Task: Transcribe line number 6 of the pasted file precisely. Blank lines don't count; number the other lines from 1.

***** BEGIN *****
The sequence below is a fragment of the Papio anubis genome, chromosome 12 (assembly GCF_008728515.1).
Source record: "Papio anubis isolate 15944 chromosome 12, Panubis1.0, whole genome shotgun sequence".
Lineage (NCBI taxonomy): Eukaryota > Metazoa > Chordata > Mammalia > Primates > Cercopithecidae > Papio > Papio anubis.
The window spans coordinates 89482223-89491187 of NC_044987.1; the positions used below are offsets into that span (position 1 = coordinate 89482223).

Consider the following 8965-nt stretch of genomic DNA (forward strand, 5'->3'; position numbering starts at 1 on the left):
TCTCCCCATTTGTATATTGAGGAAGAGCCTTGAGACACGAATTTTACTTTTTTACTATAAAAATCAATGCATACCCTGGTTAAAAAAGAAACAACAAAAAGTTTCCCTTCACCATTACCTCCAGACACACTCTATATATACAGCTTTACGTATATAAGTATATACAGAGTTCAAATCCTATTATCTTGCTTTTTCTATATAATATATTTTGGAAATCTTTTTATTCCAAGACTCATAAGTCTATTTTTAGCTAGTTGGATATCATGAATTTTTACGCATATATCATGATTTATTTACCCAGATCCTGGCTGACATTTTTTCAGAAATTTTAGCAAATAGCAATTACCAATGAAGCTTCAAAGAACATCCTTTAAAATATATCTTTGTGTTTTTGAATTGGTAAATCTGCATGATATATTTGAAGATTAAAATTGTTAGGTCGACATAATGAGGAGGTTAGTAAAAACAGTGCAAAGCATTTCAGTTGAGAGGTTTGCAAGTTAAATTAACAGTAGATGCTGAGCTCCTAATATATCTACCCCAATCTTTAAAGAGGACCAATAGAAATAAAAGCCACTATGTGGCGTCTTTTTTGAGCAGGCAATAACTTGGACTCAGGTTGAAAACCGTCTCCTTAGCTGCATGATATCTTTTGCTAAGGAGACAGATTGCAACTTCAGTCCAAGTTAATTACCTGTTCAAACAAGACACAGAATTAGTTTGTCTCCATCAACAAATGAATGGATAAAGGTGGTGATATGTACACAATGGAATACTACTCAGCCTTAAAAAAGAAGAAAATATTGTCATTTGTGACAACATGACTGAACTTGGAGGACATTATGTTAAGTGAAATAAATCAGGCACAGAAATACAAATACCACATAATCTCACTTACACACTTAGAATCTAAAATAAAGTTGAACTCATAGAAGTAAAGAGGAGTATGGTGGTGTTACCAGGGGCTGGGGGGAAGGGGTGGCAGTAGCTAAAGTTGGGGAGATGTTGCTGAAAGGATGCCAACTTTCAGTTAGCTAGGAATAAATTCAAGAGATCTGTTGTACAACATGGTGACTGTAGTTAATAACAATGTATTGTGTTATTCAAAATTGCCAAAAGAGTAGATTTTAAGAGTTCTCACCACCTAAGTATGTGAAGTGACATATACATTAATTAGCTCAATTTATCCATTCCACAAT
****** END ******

TCTCCCCATTTGTATATTGAGGAAGAGCCTTGAGACACGAATTTTACTTTTTTACTATAAAAATCAATGCATACCCTGGTTAAAAAAGAAACAACAAAAAGTTTCCCTTCACCATTACCTCCAGACACACTCTATATATACAGCTTTACGTATATAAGTATATACAGAGTTCAAATCCTATTATCTTGCTTTTTCTATATAATATATTTTGGAAATCTTTTTATTCCAAGACTCATAAGTCTATTTTTAGCTAGTTGGATATCATGAATTTTTACGCATATATCATGATTTATTTACCCAGATCCTGGCTGACATTTTTTCAGAAATTTTAGCAAATAGCAATTACCAATGAAGCTTCAAAGAACATCCTTTAAAATATATCTTTGTGTTTTTGAATTGGTAAATCTGCATGATATATTTGAAGATTAAAATTGTTAGGTCGACATAATGAGGAGGTTAGTAAAAACAGTGCAAAGCATTTCAGTTGAGAGGTTTGCAAGTTAAATTAACAGTAGATGCTGAGCTCCTAATATATCTACCCCAATCTTTAAAGAGGACCAATAGAAATAAAAGCCACTATGTGGCGTCTTTTTTGAGCAGGCAATAACTTGGACTCAGGTTGAAAACCGTCTCCTTAGCTGCATGATATCTTTTGCTAAGGAGACAGATTGCAACTTCAGTCCAAGTTAATTACCTGTTCAAACAAGACACAGAATTAGTTTGTCTCCATCAACAAATGAATGGATAAAGGTGGTGATATGTACACAATGGAATACTACTCAGCCTTAAAAAAGAAGAAAATATTGTCATTTGTGACAACATGACTGAACTTGGAGGACATTATGTTAAGTGAAATAAATCAGGCACAGAAATACAAATACCACATAATCTCACTTACACACTTAGAATCTAAAATAAAGTTGAACTCATAGAAGTAAAGAGGAGTATGGTGGTGTTACCAGGGGCTGGGGGGAAGGGGTGGCAGTAGCTAAAGTTGGGGAGATGTTGCTGAAAGGATGCCAACTTTCAGTTAGCTAGGAATAAATTCAAGAGATCTGTTGTACAACATGGTGACTGTAGTTAATAACAATGTATTGTGTTATTCAAAATTGCCAAAAGAGTAGATTTTAAGAGTTCTCACCACCTAAGTATGTGAAGTGACATATACATTAATTAGCTCAATTTATCCATTCCACAAT